|Fixed refined salt particle bed height||H0||m||30|
3.1.2 Primary conditions for determining Vmf by experimental method
A model in Figure 3 and the other of fluidized bed dryer in Figure 4 was designed by authors to define the minimum fluidization velocity of refined salt particles in experiment. The dryer model was designed with its capacity of 48 kg/hour, the height of salt particle layer at the static bed was 30 mm (H0 ≥ 30 mm). In the experiments, the authors determined the minimum fluidization velocity (Vmf) for refined salt particles with diameter 1.65, 1.35, 1.05, 0.9, 0.65, 0.4 and 0.3 mm. The experimental results of determination of the minimum fluidization velocity of the particle layers with the different particle sizes are shown in Table 4. Besides, these experimental minimum fluidization velocity values were also compared with results of theoretical models that were published by authors presented in the methodology part above (Figure 5).
The obtained values of minimum fluidization velocity (Vmf) calculated by the Ergun equation and the correlation between Remf number and Ar number for all particle sizes agreed well with the experimental values. The value of Remf number varies from 0.3 to 51.7. Particles with sizes dp = 0.225; 0.45 and 0.75 had the tendency for laminar flow.
The obtained values of minimum fluidization velocity (vmf) determined by the Kozeny-Carman and Kunii equations for particles with diameter greater than 1 mm (dp > 1 mm) were much larger than experimental values (Vtmf > > Vemf). While, with particles having diameter smaller than 1 mm (dp < 1 mm), the result of calculation was nearly equal to the experimental values. Notably, the void fraction value of the minimum fluidization state from 0.4 to 0.5 (εmf = 0.4–0.5) the calculation result matches the experimental value.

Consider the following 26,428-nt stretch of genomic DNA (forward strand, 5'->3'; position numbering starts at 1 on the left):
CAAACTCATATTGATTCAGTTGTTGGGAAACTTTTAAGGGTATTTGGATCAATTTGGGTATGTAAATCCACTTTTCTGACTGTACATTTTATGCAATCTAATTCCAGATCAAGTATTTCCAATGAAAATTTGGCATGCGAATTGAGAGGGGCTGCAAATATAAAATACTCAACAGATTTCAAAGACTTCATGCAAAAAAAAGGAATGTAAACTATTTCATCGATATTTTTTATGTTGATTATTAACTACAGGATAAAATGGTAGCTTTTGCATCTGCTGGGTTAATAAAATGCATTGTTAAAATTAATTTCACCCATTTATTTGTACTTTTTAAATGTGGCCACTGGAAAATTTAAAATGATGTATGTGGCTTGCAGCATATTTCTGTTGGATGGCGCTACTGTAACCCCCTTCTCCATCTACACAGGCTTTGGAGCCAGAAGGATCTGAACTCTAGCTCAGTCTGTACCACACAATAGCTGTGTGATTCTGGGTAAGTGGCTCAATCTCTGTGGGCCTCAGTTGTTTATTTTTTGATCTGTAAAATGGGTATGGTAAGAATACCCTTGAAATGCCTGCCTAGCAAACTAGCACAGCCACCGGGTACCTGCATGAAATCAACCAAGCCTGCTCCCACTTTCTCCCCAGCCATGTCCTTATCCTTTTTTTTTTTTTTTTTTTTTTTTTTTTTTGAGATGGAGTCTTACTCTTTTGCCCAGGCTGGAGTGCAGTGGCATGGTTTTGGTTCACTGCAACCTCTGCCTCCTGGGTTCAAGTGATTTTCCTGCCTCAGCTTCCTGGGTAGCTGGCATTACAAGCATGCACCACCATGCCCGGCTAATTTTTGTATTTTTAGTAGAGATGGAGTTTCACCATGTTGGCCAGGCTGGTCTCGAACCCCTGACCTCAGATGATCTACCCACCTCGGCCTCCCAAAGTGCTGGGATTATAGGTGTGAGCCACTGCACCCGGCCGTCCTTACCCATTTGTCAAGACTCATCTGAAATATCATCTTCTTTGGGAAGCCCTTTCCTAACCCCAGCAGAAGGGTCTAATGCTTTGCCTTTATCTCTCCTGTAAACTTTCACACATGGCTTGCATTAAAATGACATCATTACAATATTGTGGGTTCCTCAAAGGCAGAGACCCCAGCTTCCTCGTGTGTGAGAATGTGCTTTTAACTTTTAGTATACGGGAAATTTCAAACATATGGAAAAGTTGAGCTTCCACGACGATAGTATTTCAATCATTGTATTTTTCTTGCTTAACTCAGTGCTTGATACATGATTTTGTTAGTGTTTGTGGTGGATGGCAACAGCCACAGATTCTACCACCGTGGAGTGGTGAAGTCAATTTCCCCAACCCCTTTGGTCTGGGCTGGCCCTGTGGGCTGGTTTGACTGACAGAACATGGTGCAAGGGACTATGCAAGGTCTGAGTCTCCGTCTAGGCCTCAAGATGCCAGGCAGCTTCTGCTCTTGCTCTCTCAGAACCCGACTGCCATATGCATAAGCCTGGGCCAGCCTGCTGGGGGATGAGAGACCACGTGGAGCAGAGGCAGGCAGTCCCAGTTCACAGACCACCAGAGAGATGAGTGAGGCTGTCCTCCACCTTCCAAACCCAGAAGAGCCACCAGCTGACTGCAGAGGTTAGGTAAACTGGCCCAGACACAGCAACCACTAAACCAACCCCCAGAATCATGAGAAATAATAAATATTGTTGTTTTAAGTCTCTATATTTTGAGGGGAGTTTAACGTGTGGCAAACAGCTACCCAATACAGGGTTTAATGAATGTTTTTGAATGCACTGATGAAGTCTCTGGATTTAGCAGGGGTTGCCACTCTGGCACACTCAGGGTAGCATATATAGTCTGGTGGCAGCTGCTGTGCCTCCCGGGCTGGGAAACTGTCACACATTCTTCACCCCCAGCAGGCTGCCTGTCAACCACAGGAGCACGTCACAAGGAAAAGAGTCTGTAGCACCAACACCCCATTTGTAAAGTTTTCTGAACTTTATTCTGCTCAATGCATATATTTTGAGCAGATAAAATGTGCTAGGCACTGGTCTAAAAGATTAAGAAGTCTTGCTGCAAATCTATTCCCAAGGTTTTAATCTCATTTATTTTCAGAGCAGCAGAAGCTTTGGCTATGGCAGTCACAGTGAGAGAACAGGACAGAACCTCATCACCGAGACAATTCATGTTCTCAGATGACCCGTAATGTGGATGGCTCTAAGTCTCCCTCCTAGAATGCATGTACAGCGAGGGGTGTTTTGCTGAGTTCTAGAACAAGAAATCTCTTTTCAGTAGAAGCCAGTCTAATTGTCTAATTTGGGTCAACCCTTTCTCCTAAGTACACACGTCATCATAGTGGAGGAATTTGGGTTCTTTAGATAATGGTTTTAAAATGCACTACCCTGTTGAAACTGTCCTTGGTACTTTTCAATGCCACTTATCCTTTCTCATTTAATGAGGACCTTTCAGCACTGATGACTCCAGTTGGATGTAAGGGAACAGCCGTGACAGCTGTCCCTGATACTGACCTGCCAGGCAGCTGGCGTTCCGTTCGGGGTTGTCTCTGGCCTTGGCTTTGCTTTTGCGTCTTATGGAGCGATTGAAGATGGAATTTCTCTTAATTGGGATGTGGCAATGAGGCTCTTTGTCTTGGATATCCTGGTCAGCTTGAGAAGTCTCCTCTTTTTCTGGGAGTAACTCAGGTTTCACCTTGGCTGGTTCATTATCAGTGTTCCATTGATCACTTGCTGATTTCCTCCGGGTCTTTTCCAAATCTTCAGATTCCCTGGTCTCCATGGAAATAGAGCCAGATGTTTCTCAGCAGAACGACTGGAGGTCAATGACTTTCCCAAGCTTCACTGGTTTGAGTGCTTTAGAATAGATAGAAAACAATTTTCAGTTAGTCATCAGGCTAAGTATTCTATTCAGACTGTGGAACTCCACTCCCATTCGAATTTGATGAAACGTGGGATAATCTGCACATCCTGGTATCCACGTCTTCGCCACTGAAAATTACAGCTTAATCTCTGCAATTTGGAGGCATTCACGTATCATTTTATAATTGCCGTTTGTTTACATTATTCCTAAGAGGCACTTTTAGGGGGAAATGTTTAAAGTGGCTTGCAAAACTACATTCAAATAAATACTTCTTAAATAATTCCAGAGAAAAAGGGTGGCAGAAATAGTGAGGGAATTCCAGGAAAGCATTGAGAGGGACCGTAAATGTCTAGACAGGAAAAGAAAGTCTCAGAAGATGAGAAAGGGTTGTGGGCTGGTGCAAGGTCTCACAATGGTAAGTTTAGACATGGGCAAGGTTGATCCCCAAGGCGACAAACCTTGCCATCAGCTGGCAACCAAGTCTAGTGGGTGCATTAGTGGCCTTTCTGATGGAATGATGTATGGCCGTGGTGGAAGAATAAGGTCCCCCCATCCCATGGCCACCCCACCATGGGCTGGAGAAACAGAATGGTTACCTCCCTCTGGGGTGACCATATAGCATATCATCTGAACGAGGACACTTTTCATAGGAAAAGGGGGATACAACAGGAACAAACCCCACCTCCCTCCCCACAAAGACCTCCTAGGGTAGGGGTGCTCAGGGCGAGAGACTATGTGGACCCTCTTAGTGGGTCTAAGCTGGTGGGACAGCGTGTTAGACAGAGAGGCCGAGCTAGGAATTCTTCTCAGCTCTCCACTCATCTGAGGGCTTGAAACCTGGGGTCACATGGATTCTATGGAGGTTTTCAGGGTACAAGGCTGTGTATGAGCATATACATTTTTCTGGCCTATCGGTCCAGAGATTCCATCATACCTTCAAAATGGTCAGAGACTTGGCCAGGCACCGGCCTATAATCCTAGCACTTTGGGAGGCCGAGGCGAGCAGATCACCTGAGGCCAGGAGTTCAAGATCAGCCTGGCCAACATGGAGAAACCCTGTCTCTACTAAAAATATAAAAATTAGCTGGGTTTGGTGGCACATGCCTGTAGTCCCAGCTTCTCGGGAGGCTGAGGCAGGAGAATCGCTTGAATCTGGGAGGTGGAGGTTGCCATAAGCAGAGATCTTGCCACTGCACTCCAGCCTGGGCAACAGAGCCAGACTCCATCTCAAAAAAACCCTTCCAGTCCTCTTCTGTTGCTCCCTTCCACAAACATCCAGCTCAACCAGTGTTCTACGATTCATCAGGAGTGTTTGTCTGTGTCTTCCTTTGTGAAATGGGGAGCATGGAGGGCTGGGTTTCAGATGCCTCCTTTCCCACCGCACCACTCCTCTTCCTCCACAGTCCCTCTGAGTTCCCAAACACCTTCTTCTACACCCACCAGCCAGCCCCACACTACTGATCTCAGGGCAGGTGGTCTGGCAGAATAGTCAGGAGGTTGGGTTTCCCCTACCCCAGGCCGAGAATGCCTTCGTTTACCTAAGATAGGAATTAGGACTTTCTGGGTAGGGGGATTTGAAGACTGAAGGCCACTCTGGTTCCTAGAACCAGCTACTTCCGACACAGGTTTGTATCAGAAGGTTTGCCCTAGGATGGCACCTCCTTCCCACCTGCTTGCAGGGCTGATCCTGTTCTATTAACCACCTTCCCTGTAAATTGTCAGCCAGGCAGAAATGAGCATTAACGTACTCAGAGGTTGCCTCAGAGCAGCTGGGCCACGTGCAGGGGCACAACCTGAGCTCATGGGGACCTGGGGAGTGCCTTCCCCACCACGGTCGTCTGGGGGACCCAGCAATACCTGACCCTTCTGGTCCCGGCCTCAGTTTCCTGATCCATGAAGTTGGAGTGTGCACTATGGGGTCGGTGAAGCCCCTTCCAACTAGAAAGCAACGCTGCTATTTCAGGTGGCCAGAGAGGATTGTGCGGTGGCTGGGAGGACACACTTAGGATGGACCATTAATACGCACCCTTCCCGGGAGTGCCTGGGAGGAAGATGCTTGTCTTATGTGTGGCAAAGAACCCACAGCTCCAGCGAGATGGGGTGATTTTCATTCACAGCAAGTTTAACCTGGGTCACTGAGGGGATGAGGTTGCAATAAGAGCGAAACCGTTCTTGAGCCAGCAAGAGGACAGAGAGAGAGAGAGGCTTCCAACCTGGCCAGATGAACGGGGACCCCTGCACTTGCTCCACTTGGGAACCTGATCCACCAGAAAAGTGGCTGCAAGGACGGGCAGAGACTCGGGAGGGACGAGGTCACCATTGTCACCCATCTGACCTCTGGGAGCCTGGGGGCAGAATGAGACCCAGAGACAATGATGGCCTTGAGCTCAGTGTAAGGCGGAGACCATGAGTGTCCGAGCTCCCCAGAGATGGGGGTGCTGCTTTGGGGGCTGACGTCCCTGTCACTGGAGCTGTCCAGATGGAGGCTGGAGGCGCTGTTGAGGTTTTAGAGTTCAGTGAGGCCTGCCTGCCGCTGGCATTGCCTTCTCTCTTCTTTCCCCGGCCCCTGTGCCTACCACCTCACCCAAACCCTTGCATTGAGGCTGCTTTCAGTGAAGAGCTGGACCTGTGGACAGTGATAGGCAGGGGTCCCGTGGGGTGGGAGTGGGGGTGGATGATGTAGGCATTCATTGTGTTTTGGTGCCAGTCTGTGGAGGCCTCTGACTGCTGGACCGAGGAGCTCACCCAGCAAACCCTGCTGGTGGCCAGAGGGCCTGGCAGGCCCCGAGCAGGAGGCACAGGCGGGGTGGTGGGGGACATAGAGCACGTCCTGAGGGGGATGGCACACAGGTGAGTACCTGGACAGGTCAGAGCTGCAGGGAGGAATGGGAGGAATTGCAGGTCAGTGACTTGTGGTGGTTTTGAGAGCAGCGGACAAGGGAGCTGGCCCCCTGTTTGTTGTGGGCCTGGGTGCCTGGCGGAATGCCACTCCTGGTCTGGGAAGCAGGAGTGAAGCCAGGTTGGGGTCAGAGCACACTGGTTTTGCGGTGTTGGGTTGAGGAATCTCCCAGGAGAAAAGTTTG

By using the correlation of Wen and Yu to calculate void fraction at (εmf) knowing the spherical properties of particle, we obtained values that were much smaller than the experimental value. The Remf number varied from 0.07 to 21.1.
When using the correlation between Remf and Ar, the obtained values of minimum fluidization velocity fit quite well to experimental results. Reynolds values vary from 0.16 to 36.6.
The minimum fluidization velocity that was calculated according the correlation between Remf and Ar number of Beayens and Geldart (Eq. (19)) gave reasonable results.
The obtained values by using the Goroshko and Todes formula in Eq. (28) were nearly equal to the experimental values.
The calculated value of Vmf according to Beayens and Geldart was the lowest in comparison to other methods.
The difference between the values of Remf calculated according to Goroshko and Ergun was lower than 10–20% for particles that lie in the range of Remf number from 0.28 to 43.7 (Remf = 0.28–43.7). The obtained values of velocity value (Vmf) for particles with diameter smaller than 0.9 mm (dp < 0.9 mm) were closer to the experimental value in comparison with particles with diameter larger than 0.9 mm (dp > 0.9 mm).
The minimum fluidization velocity that was calculated by Leva formula was only suitable for particles with diameter smaller than 0.75 mm (dp < 0.75 mm) and value of Remf number smaller than 10 (Remf < 10). The regime of air flow through the particle layer is laminar flow.
The calculation method of the minimum fluidization velocity according to the Kunii and Levenspiel equations was suitable for particle with diameter dp = (0.225; 0.45; 0.75 mm) and the results were appropriate under the conditions Remf < 20, and the calculation result was close to the experimental value.